What neural mechanisms explain the transition from recreational drug to compulsive abuse and relapse? A study published online this week in Nature Neuroscience sheds some light on this process, by finding that the duration of some cocaine-induced changes in neuronal connectivity is gated by a particular type of glutamate receptor.
Addictive drugs, such as cocaine, leave detectable imprints in the brain. In particular, exposure to cocaine can modify connections between neurons so that they transmit signals to other neurons with greater or lesser strength, a process called drug-induced synaptic plasticity.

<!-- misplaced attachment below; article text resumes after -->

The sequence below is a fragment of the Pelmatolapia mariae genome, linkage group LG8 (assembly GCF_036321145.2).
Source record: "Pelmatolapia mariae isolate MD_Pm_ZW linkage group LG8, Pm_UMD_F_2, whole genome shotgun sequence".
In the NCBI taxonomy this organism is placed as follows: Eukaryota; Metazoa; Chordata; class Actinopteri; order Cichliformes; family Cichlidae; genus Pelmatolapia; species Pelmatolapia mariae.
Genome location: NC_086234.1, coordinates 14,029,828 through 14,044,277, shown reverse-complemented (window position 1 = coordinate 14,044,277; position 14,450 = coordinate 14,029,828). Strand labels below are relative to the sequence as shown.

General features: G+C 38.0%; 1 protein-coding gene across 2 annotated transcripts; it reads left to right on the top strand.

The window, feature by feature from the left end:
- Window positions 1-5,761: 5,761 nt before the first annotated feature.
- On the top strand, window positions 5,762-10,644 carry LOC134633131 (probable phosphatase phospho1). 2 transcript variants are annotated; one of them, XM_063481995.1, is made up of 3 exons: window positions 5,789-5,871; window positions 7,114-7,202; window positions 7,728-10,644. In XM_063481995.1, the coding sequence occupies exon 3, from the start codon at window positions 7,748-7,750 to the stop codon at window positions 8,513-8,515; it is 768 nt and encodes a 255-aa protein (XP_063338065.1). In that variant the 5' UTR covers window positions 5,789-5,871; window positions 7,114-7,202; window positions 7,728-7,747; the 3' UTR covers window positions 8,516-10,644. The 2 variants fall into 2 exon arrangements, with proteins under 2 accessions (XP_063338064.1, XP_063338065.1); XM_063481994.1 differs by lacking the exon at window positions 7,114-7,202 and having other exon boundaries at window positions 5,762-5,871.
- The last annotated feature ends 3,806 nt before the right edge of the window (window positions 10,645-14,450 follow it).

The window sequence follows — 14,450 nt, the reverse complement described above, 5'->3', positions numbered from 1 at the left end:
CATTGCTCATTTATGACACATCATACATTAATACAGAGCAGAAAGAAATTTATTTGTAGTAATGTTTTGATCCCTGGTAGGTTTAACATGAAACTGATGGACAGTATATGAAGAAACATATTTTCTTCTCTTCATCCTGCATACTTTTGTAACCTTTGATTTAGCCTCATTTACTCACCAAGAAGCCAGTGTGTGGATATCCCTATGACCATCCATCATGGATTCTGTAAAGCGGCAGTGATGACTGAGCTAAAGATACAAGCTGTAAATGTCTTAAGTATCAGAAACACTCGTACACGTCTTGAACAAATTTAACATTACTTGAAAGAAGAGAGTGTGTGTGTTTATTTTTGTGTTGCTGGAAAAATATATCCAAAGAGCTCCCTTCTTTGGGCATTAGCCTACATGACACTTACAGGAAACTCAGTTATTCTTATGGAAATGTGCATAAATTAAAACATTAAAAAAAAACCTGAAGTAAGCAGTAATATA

Christian Luscher and colleagues studied neuronal activity and behavioral changes that mimic drug relapse in mice. They found that the duration of cocaine-induced synaptic plasticity in a mid-brain area called the VTA ― previously linked to reward processing ― is regulated by the glutamate receptor mGluR1. Manipulating the activity of mGluR1 in the VTA of mice affected early and enduring forms of synaptic plasticity in a region known to be important for cocaine-seeking behavior after withdrawal. Blocking changes in the VTA reduced cocaine craving behavior in mice.